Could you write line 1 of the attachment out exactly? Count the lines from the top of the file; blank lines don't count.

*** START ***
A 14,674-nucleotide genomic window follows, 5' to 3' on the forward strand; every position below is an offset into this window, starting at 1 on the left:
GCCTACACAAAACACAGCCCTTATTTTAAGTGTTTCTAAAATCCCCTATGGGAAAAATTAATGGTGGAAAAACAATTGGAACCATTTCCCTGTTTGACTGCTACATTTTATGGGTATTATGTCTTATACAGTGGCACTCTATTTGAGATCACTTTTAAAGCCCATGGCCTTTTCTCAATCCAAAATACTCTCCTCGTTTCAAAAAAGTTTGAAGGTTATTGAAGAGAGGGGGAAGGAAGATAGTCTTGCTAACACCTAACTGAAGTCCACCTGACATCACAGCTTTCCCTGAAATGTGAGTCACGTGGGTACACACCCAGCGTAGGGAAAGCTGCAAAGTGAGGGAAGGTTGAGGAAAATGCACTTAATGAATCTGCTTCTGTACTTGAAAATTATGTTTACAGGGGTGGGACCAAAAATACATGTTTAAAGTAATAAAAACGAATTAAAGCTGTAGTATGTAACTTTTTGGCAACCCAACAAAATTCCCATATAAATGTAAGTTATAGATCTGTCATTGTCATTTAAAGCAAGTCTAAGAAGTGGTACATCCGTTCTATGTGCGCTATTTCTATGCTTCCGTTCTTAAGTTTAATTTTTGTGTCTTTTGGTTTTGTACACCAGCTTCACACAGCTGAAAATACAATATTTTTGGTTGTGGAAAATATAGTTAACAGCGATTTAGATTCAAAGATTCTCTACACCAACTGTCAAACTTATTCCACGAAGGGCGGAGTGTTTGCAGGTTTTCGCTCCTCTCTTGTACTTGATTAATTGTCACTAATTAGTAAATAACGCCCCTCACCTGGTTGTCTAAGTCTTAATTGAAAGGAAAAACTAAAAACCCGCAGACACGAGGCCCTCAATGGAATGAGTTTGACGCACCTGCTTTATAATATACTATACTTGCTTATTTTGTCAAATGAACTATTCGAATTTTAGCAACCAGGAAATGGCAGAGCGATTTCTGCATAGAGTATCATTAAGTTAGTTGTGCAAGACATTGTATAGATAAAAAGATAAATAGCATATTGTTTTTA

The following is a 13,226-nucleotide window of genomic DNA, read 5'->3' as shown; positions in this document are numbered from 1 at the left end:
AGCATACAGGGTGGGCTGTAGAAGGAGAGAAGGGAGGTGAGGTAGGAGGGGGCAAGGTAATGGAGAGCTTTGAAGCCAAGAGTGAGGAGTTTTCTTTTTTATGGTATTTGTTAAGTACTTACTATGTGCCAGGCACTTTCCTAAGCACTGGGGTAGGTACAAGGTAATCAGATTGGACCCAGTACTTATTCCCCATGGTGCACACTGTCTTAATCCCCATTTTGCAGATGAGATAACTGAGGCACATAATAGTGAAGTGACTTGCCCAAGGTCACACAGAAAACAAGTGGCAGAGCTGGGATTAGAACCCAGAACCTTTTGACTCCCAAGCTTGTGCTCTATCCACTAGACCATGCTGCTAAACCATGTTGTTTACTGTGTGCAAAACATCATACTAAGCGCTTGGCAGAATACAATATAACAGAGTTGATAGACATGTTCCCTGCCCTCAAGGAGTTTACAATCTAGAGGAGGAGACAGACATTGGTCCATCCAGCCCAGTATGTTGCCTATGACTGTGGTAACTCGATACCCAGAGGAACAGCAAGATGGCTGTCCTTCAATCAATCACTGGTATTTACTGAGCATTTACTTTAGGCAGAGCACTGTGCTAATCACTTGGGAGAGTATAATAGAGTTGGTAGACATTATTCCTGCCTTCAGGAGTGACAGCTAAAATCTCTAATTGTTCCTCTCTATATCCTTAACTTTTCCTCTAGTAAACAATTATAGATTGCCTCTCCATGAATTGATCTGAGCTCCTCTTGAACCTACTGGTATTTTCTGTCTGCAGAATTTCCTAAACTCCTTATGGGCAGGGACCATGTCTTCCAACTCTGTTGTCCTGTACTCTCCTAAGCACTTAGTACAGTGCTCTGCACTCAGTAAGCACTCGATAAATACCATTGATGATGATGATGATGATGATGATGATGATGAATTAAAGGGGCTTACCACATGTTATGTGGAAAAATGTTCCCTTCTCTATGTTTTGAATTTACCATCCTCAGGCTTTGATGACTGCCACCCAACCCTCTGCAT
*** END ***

A 14,674-nucleotide genomic window follows, 5' to 3' on the forward strand; every position below is an offset into this window, starting at 1 on the left: